I lost track of yesterday, but I didn’t lose track of the thing that I wanted to share with you.
a big part of being happy is being excited. be excited for everything – making a cup of tea, decorating your future apartment, seeing a friend again, falling in love unexpectedly, the next episode of a show you like, finishing something stressful, buying something you’ve been saving up for, a new album, sunsets, traveling, road trips, and the feeling of going to bed after a long day. think of something to be excited about and daydream about it often when you’re sad.
This really hit me, especially since I’d just been recently thinking about how to create more things to anticipate in my daily life.
It struck me also because the most painful periods of my life have been marked by lack of capacity to feel excited.
When that’s not the case—when excitement is accessible to me—I want to nourish my relationship with it.
I thought about how easy it is to lose the sense of excitement that kids are so animated by. My best friends’ daughters have such a profound capacity for wonder, whether they’re presented with a brand new environment or a brand new colored pencil.
Most adults do find excitement in their lives, but I think it becomes increasingly focused on big things: big milestones, big achievements, big occasions, big trips.
I love having a trip to look forward to as much as anyone, but right now I’m trying to bring more joyful anticipation to the every day.
As flowerais points out, there are actually so many experiences that are worthy of excitement: moments with friends and partners, sensations of relief when tough things have passed, funny or sweet encounters with total strangers, literally any experience of art, seasons, sights, smells, and sounds.
And of course there’s food and drink, all of the downright delicious or simply tasty things that a person can consume over the course of a meal, a day, a week.
What a gift.
Anyway, as this new week gets started, I’m aiming not only to feel more daily excitement, but also to notice how many things are worthy of my excitement. And I offer that invitation to you, too.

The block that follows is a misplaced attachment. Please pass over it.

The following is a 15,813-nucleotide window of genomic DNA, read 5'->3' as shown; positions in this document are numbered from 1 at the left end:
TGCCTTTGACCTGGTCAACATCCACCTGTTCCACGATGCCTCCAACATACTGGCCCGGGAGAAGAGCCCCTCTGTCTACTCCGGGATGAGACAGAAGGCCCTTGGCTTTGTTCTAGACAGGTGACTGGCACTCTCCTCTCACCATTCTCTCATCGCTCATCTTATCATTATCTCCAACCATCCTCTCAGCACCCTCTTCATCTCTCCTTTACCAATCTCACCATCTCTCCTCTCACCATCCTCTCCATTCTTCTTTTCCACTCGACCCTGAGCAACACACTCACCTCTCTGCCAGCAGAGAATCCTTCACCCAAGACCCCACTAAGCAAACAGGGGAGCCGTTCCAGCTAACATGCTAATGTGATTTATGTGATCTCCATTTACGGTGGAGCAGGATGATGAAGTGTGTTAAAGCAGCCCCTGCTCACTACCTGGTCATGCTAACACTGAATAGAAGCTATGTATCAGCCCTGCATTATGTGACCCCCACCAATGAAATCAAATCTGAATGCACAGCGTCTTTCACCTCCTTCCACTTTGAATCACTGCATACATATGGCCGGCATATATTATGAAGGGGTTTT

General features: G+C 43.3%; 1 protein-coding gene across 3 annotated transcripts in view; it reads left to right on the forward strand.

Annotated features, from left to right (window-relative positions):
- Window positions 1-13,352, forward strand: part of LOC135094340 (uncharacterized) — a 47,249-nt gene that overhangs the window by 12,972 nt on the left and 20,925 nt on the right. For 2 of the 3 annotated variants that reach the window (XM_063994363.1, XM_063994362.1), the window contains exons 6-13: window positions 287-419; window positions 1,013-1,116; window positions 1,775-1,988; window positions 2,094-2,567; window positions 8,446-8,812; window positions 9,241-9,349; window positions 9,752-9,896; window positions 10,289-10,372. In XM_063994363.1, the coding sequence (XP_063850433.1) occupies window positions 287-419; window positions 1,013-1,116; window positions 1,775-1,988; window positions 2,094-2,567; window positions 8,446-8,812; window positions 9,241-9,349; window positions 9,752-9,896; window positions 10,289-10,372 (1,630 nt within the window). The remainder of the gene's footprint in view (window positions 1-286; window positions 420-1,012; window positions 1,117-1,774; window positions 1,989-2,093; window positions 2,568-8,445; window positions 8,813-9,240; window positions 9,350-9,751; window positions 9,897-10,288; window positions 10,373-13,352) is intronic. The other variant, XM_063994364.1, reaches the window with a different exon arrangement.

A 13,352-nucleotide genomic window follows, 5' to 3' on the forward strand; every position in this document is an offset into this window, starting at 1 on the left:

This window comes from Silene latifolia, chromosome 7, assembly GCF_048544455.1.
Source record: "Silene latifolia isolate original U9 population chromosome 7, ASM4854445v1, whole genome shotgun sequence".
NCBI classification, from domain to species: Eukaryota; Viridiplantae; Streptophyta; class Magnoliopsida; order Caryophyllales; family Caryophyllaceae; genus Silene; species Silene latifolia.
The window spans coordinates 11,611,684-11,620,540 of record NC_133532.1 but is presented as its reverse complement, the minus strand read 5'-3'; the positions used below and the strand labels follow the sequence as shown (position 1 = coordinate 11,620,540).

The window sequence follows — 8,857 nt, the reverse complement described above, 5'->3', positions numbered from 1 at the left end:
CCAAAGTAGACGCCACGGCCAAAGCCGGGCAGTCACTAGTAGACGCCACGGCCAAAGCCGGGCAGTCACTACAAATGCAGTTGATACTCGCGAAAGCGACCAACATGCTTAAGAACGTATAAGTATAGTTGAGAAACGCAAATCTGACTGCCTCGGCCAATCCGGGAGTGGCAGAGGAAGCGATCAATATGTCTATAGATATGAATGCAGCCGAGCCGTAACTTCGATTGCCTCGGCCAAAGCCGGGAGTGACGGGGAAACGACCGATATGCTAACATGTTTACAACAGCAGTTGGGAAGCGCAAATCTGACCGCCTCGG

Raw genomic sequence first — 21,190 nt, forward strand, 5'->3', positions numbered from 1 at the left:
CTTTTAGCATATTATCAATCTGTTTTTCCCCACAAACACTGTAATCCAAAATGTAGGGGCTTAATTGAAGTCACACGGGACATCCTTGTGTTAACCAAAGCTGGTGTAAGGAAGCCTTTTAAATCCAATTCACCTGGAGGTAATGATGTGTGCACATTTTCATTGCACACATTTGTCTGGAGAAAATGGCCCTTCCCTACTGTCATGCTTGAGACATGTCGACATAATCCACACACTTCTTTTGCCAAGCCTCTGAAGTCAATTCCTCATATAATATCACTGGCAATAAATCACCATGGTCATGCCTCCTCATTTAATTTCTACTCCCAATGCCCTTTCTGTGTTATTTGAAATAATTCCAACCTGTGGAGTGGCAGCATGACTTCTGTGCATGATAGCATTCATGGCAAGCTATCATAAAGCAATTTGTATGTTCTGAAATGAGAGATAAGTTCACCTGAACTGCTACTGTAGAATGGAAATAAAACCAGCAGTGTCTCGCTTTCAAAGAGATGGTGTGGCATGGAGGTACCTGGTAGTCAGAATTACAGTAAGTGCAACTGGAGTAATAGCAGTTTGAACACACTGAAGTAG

Happy Monday evening, friends. Here are some recipes and reads.
1. I’ve tried zucchini noodles, I’ve tried sweet potato noodles, and now these carrot noodles look intriguing. Especially with peanut sauce!
2. Amy’s chopped broccoli and green tahini chickpea salad is so fresh and colorful.
3. The most silky smooth, creamy avocado hummus that I’ve seen.
4. Barley is one of my favorite grains, and it’s clearly time for me to turn it into breakfast porridge.
1. A sweet, humorous reflection on how the experience of health challenges can shape our behavior with healthcare workers.
2. It can be a wonderful experience to help others, but the distinctions between being helpful, being codependent, and bearing too many burdens can get fuzzy, too. I enjoyed this short listen about a non-profit that aims to help women from marginalized communities, especially eldest daughters, maintain some healthful boundaries in their lives.
3. My clients ask me about hydration all the time. The truth is that it depends—there are so many variables that can affect a person’s own optimal water intake. But The New York Times does a pretty good job at giving a succinct, generalized answer here.
4. Some useful tips on persisting through an inevitable phase of any new project or activity: the period when you’re feeling as though you might not be any good at it.
5. Good advice on getting out of a food and cooking rut, which I think is a common enough winter phenomenon. I love the foraging tip—I do that myself whenever I’m feeling uninspired!
I can very earnestly say that I’m excited about new recipes that I plan to post about throughout this winter, the coming week or two included. And all of the many small things that deserve my anticipation in the week to come.
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